Ronald Shumacher, M.D.

The COVID-19 pandemic has illuminated many challenges facing the nursing home industry, including how to clinically manage and minimize transmission of the disease amid personal protective equipment, testing and staffing shortages. The crisis has also sparked a more fundamental rethinking about how clinical care is delivered to nursing home residents. 

For years, healthcare delivery in nursing homes has been largely tradition bound. While individuals with stable care needs can be readily managed, a significant change in a resident’s condition can set off a cascade of challenging events.

It is not uncommon for facilities to transfer residents to hospitals for conditions that are largely preventable or manageable, such as pressure ulcers, urinary tract infections, pneumonia and chronic obstructive pulmonary disease.

Why? Physicians who care for nursing home residents are typically the first to be notified by nursing staff of changes in a resident’s condition, and thus drive much of the care planning and condition management. These physicians often manage heavy patient loads in their own practices, leaving minimal time for rounds in nursing homes or telephone discussions with nursing staff about problems. They may lack confidence in the ability of facility staff to carry out treatment plans. Or they believe that a resident needs tests or interventions that can’t be performed at the facility. 

Simply put, care patterns in many nursing homes must change. A fundamental shift in culture — not just incremental steps — is needed to improve care quality and contain costs. This shift can start with helping physicians in post-acute or long-term care to become more comfortable with alternatives to how nursing home care is often delivered today.

One effective strategy is to anchor qualified clinicians at skilled nursing facilities to coordinate patient care. An on-site advanced practice nurse, for example, can ease many challenges physicians face in caring for nursing home residents.

Having a highly trained clinician as an extension of the care team can give physicians greater confidence and peace of mind, and ultimately, lessen reliance on hospital-level care. 

Clinical research confirms how an on-site clinical care model can improve care quality while reducing costs. In a recent study, 1 Harvard Medical School researchers found that long-term nursing home residents enrolled in a Medicare Advantage institutional special needs plan (ISNP) with advanced practice clinicians on-site had significantly fewer emergency room visits, hospitalizations and re-admissions, compared with residents covered by a traditional fee-for-service Medicare plan.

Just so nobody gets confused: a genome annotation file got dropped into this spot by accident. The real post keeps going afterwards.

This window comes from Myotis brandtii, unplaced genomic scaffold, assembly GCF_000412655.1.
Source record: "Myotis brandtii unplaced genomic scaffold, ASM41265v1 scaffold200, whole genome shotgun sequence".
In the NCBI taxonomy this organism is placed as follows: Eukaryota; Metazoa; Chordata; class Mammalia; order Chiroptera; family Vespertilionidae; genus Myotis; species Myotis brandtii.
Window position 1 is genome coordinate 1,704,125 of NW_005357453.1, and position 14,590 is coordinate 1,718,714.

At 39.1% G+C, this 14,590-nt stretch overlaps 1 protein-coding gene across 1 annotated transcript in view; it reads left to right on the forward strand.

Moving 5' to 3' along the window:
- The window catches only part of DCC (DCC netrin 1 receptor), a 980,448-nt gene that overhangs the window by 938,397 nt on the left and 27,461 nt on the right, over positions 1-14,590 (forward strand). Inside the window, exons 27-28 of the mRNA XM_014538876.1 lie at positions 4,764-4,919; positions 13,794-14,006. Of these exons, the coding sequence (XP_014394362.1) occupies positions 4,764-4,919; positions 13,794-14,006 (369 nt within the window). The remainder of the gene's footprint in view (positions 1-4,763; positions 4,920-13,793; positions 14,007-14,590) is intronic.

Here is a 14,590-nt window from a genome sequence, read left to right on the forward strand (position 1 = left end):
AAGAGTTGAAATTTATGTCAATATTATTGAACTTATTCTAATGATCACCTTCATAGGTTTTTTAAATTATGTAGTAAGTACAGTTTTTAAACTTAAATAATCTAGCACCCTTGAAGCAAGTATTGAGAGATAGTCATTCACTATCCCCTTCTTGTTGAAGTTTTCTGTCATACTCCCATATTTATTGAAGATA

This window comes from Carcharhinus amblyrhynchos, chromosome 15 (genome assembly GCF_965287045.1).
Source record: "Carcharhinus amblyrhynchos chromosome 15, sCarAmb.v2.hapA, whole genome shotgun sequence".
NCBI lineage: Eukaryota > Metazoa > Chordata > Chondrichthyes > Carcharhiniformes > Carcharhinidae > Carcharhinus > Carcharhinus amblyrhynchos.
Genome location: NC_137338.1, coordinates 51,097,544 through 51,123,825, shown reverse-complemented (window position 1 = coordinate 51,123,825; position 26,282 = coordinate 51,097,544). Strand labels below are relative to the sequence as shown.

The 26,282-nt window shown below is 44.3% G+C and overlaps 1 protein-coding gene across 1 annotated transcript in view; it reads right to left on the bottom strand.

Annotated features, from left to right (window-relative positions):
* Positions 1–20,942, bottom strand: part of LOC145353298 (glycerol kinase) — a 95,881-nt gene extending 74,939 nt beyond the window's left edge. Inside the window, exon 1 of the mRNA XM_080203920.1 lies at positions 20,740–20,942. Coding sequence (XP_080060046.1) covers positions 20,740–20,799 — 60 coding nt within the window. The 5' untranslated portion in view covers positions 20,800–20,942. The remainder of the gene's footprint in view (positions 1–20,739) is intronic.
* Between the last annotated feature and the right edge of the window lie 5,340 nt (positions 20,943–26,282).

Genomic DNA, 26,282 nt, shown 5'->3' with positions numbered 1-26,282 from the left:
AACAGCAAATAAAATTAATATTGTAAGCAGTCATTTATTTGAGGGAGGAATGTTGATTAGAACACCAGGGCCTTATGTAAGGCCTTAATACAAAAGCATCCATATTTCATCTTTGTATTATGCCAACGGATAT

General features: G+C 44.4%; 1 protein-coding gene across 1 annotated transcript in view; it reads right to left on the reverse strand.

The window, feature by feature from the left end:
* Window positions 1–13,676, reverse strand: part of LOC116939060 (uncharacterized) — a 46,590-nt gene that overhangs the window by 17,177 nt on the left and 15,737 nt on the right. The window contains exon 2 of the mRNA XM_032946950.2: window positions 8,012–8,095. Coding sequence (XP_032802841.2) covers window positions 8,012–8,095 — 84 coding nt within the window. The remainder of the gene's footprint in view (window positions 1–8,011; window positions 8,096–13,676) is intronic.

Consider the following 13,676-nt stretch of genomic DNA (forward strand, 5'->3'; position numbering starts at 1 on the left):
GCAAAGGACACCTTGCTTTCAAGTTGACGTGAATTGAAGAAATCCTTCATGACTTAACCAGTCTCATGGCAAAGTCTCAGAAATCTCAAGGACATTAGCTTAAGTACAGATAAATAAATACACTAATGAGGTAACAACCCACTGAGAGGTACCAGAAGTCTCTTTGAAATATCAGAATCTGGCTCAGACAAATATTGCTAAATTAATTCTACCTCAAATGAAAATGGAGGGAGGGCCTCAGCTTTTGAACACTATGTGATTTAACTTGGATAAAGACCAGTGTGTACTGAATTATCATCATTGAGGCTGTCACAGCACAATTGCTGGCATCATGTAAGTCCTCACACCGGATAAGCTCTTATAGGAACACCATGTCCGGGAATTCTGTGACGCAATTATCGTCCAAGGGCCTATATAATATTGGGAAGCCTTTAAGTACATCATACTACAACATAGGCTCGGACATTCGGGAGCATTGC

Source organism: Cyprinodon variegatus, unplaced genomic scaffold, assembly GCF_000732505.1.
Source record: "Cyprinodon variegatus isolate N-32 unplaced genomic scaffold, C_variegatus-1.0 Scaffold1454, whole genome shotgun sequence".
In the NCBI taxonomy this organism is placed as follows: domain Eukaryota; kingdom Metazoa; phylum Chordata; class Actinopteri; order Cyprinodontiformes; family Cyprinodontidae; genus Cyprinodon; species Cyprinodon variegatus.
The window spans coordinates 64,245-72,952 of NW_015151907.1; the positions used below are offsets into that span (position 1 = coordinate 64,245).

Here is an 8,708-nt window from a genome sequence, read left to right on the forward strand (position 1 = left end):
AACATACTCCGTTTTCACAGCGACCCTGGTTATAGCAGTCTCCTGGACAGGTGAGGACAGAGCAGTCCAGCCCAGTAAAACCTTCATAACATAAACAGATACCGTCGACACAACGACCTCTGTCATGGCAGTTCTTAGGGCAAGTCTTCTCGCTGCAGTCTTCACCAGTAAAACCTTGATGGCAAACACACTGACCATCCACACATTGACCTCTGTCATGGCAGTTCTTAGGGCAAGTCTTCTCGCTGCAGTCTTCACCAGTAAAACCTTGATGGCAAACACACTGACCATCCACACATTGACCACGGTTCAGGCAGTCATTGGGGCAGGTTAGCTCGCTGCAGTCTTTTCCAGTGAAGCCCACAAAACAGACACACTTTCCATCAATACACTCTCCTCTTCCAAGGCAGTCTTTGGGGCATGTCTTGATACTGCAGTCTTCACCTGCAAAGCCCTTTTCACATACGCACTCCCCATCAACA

After adjusting for demographic differences, the researchers found that, compared with the fee-for-service Medicare group, ISNP members had 38% fewer hospitalizations, 51% lower emergency department use and 45% fewer readmissions. In addition, the study suggested that if traditional Medicare and the ISNP beneficiaries’ use of inpatient, emergency department and skilled nursing facilities were similar, the clinical care model could reduce spending on those services by roughly $1.6 billion annually.      

Shifting to evidence-based clinical decision-making can also help change culture. That involves sharing literature, medical research, and data supporting treatment of ambulatory care-sensitive conditions at nursing facilities with physicians.

Providing training to improve attending physicians’ communication skills is also key. 

The ability to effectively discuss sensitive topics – advance care planning, goals of care, end-of-life care planning, palliative care and hospice when appropriate – with residents and authorized family members, can help avoid high rates of avoidable hospitalizations.

The COVID-19 pandemic has posed unprecedented challenges across healthcare. It may also bring an opportunity to reevaluate the way we provide care to some of our most vulnerable citizens. Supporting physicians and facilities with additional levels of care, and more evidence-based care, education and transparency may be the key to reducing unnecessary, costly and traumatic hospitalizations and improving outcomes for those we serve.


  1.  McGarry BE, Grabowski DC. 2019. Managed Care for Long-Stay Nursing Home Residents: An Evaluation of Institutional Special Needs Plans. American Journal of Managed Care 25(9): 400–405.

Ronald Shumacher, M.D., FACP, CMD, is chief medical officer for Optum Care Services.